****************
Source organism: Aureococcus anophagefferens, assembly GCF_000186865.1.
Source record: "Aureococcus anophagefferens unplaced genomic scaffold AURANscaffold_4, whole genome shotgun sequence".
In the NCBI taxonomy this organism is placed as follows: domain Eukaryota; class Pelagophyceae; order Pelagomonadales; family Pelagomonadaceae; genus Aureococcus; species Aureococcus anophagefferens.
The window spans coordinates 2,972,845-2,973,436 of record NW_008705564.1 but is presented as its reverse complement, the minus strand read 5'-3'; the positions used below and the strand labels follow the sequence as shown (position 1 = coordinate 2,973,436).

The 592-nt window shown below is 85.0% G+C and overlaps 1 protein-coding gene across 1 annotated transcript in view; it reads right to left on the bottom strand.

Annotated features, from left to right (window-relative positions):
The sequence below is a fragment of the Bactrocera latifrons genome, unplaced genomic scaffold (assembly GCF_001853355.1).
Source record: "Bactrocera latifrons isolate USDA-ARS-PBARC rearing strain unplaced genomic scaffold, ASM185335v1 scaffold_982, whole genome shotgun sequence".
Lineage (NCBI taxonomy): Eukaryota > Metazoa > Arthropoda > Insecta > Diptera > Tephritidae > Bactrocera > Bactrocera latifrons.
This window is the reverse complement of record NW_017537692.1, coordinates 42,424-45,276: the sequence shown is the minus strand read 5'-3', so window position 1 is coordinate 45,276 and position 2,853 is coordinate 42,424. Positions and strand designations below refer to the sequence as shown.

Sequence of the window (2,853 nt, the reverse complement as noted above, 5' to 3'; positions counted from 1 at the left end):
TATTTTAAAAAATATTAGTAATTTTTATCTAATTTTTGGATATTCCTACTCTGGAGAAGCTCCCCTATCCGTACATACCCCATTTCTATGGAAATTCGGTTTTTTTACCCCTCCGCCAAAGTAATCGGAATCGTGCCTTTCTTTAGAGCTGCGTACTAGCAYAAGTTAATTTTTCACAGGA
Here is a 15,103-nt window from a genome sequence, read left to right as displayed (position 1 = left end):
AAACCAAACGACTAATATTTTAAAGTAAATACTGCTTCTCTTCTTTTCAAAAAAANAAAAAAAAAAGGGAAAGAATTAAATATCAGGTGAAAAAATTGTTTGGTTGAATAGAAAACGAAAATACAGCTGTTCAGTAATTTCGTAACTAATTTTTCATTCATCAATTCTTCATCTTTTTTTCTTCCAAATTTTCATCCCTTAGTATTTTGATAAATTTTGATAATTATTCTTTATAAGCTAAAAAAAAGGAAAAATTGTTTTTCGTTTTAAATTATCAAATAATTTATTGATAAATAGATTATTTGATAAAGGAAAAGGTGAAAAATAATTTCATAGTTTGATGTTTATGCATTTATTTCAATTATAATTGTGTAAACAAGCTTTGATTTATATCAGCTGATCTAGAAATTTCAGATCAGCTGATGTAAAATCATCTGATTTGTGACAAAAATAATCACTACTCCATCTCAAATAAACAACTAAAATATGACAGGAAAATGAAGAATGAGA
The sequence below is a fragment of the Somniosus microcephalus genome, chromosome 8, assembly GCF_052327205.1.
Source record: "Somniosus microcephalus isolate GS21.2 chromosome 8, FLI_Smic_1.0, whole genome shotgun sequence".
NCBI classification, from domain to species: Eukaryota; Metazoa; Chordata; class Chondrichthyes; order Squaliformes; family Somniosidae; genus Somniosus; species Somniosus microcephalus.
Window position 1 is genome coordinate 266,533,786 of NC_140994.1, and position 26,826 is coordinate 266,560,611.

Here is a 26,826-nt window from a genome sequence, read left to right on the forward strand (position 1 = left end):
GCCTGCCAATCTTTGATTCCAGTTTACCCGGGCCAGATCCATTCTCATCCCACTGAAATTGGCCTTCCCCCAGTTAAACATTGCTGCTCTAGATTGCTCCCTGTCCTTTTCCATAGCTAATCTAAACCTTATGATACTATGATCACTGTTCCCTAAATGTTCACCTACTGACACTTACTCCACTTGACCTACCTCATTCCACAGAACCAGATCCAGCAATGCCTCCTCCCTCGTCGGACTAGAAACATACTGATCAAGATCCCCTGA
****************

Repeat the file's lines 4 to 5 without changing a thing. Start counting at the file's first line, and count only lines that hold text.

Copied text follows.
The window spans coordinates 2,972,845-2,973,436 of record NW_008705564.1 but is presented as its reverse complement, the minus strand read 5'-3'; the positions used below and the strand labels follow the sequence as shown (position 1 = coordinate 2,973,436).

The 592-nt window shown below is 85.0% G+C and overlaps 1 protein-coding gene across 1 annotated transcript in view; it reads right to left on the bottom strand.